Posts Tagged ‘Rereading’

I am reading a book called ‘Changing My Mind’ by Zadie Smith. It is a collection of essays. Zadie Smith’s prose is so beautiful that I am reading it slowly and enjoying every page 🙂 Here is one of the interesting passages that I encountered in the book (from the essay ‘Rereading Barthes and Nabokov’).

The novels we know best have an architecture. Not only a door going in and another leading out, but rooms, hallways, stairs, little gardens front and back, trapdoors, hidden passageways, et cetera. It’s a fortunate rereader who knows half a dozen novels this way in their lifetime. I know one, Pnin, having read it half a dozen times. When you enter a beloved novel many times, you can come to feel that you possess it, that nobody else has ever lived there. You try not to notice the party of impatient tourists trooping through the kitchen (Pnin a minor scenic attraction en route to the canyon Lolita), or that shuffling academic army, moving in perfect phalanx, as they stalk a squirrel around the backyard (or a series of squirrels, depending on their methodology). Even the architect’s claim on his creation seems secondary to your wonderful way of living in it.

Though I like reading a book sequentially, I sometimes turn randomly to a page and read a paragraph. This is one of the interesting paragraphs that I encountered during my random browsing (from the essay ‘Speaking in Tongues’). I couldn’t stop smiling at Cary Grant’s comment 🙂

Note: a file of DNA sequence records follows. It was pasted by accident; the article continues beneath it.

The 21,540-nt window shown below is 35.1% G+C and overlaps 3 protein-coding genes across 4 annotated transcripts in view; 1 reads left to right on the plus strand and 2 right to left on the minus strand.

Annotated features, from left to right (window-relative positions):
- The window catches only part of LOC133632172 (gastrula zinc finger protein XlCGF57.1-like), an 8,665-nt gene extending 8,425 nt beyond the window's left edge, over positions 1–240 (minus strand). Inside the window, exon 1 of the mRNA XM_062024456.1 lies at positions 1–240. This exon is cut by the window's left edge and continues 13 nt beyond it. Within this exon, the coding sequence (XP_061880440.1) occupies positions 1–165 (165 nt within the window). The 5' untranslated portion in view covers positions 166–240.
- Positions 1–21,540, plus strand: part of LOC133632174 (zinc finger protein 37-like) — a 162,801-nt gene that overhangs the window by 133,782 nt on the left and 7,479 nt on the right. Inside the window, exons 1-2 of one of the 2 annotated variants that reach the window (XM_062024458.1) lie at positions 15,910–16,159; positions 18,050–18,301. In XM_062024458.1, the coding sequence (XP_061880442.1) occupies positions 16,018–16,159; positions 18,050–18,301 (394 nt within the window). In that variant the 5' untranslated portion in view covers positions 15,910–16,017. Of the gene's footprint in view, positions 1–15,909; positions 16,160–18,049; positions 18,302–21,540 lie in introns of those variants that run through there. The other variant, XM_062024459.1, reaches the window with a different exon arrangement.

To occupy a dream, to exist in a dreamed space (conjured by both father and mother), is surely a quite different thing from simply inheriting a dream. It’s more interesting. What did Pauline Kael call Cary Grant? “The Man from Dream City”. When Bristolian Archibald Leach became suave Cary Grant, the transformation happened to his voice, which he subjected to a strange, indefinable manipulation, resulting in that heavenly sui generis accent, neither west country nor posh, American nor English. It came from nowhere, he came from nowhere. Grant seemed the product of a collective dream, dreamed up by moviegoers in hard times, as it sometimes feels voters have dreamed up Obama in hard times. Both men have a strange reflective quality, typical of the self-created man – we see in them whatever we want to see. ‘Everyone wants to be Cary Grant,’ said Cary Grant. ‘Even I want to be Cary Grant’. It’s not hard to imagine Obama having the same thought, backstage at Grant Park, hearing his own name chanted by the hopeful multitude. Everyone wants to be Barack Obama. Even I want to be Barack Obama.

I don’t know whether Obama would say this today – with him being immersed in so many issues and problems and challenges which don’t look like going away anytime soon – but I loved Cary Grant’s line 🙂

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